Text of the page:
‘At the moment, being a female manager in the tech world is considered ‘abnormal”

Despite widespread efforts to achieve gender parity in tech-based disciplines and professions, we are still far from achieving that goal – so who better to tell us what the industry must do better than the women who are committed to leading and reshaping it one solid step at a time

The events of the last 12 months have forced us all to slow down, making this International Women’s Day (8 March 2021) the perfect time to reflect on the progress of equality initiatives.

Plenty of businesses have stepped up their game in matters of diversity and inclusion in recent years; from hardware, software and telecoms company Cisco’s creation of the Women’s Action Network, which has since evolved into a global organisation that harbours thousands of members; to Microsoft’s bid to invest in female-focused companies and actively seek suppliers who are women; to incredible efforts from smaller non-profits, such as Code First Girls, a UK social enterprise which reached a milestone goal last year after teaching 20,000 women across the UK and Ireland professional coding skills.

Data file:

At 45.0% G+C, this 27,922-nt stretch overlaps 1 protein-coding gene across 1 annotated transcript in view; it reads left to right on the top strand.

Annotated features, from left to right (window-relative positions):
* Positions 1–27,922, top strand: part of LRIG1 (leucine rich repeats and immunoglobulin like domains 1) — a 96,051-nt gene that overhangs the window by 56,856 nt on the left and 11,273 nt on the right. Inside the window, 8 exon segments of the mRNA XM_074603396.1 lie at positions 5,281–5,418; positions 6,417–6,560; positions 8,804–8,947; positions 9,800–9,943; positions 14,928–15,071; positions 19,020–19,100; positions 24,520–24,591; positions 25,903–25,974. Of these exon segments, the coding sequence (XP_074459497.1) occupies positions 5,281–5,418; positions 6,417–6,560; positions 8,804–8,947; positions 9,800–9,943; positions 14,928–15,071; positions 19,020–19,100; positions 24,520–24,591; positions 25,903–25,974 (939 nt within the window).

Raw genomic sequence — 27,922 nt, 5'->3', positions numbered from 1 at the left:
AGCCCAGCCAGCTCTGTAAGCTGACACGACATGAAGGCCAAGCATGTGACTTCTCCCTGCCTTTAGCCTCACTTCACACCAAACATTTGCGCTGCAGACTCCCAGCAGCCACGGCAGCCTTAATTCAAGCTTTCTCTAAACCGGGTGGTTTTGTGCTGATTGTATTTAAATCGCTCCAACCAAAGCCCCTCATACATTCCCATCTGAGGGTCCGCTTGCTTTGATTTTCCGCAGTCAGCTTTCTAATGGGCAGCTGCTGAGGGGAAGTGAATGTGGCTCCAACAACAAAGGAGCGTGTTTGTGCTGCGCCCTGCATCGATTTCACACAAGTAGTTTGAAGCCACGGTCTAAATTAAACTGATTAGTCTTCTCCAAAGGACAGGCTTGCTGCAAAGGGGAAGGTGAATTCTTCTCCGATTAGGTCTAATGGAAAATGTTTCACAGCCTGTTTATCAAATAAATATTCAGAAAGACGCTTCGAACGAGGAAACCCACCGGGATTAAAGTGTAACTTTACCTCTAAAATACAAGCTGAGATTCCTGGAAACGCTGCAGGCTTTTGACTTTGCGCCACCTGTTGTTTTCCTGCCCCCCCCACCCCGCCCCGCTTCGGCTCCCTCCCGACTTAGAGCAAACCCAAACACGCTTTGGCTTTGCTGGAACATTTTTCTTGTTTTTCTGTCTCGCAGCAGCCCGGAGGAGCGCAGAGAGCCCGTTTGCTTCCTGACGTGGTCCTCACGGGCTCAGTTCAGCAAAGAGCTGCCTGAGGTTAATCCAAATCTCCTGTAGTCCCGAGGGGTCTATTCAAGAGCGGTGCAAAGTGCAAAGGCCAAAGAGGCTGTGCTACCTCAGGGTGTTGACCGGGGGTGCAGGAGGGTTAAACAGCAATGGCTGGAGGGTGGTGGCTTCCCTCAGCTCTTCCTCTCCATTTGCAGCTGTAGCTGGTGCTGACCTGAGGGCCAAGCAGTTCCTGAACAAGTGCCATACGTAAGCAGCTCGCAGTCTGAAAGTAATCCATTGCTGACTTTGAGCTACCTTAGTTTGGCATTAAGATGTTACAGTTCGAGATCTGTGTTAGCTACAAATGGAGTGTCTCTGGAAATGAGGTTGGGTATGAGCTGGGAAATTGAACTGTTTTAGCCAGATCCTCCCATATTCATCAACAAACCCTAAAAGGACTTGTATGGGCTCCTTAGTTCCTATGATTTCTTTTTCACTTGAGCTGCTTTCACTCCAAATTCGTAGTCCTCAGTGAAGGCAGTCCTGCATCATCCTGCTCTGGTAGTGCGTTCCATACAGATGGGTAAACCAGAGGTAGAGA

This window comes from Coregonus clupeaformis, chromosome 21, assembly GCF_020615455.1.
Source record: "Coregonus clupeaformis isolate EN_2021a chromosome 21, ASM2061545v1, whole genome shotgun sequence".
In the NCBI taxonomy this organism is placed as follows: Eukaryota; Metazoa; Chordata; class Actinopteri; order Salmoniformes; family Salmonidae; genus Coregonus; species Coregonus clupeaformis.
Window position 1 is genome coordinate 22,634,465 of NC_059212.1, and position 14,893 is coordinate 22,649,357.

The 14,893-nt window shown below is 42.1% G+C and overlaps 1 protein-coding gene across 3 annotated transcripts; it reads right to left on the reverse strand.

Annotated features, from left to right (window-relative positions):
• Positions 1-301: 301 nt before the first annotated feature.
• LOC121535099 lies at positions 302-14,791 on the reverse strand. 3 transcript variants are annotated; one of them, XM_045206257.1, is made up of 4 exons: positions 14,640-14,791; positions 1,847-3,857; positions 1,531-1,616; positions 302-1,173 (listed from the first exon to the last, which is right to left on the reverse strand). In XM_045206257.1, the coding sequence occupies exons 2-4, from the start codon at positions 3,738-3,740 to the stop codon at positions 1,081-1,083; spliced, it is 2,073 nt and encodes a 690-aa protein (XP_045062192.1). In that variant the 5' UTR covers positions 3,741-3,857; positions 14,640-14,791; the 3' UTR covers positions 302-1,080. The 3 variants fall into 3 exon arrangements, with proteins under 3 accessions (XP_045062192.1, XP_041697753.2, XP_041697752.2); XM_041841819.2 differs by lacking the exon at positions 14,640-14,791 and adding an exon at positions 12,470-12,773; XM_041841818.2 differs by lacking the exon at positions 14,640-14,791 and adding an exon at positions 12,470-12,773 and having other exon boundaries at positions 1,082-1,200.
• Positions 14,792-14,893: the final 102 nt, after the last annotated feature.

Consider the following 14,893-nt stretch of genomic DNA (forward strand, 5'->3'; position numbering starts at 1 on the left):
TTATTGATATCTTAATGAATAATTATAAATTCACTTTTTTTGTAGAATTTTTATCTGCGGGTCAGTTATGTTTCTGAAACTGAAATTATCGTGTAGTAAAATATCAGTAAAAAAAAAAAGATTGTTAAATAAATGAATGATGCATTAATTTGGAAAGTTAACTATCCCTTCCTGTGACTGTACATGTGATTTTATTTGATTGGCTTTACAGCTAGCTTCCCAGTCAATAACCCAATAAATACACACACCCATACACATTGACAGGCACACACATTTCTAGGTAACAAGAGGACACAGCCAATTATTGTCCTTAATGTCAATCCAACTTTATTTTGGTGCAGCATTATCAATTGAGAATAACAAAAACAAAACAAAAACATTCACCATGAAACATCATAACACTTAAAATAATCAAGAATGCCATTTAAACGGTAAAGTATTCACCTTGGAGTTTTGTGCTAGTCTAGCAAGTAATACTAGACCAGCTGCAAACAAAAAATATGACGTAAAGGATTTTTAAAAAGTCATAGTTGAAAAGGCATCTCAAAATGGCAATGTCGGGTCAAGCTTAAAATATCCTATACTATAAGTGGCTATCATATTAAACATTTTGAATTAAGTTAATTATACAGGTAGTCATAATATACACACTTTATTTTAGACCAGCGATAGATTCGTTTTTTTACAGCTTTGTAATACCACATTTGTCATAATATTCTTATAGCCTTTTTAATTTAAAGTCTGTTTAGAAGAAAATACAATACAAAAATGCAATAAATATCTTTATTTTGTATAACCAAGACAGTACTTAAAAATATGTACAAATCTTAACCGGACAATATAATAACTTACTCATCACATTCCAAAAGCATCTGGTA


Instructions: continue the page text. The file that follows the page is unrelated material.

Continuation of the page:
There’s no doubt that such action is both admirable and entirely necessary – but the world needs more.

Imbalance in the boardroom

women in tech
Image source: @tirachardz/Freepik

Regardless of recent strategies to boost gender diversity, women still make up just 24% of the UK STEM (science, technology, engineering, maths) workforce, accounting for 19% of workers in the tech sector specifically. And when it comes to sector leaders, the percentage of women appointed to tech boards has remained more or less unchanged for the last two decades, with a Tech Nation report confirming that just 22% of directors are female.

But the issue is not exclusive to the UK.

“Whether in terms of the number of graduates or the number of employees, the proportion of women in high technology is still falling in France,” Delphine Remy-Boutang, CEO of the Bureau and JFD, and president of GEN France, told ET. 

According to recent figures, women represent 33% of employees across France’s digital sector, and despite its goal to become a recognised ‘startup nation’, just 10% of the country’s up-and-coming tech companies are female-founded. It’s a trend that’s echoed across the EU (and, dare I say, the world…) at large, with solo female-founded teams standing at just 21% across the continent, all female-founded teams standing at just 2.5%, and of those with mixed-gender founding members, women only account for one in three representatives overall.

Prevalence of female-founded startups across geographies. Source: Ashlee Kupor/Medium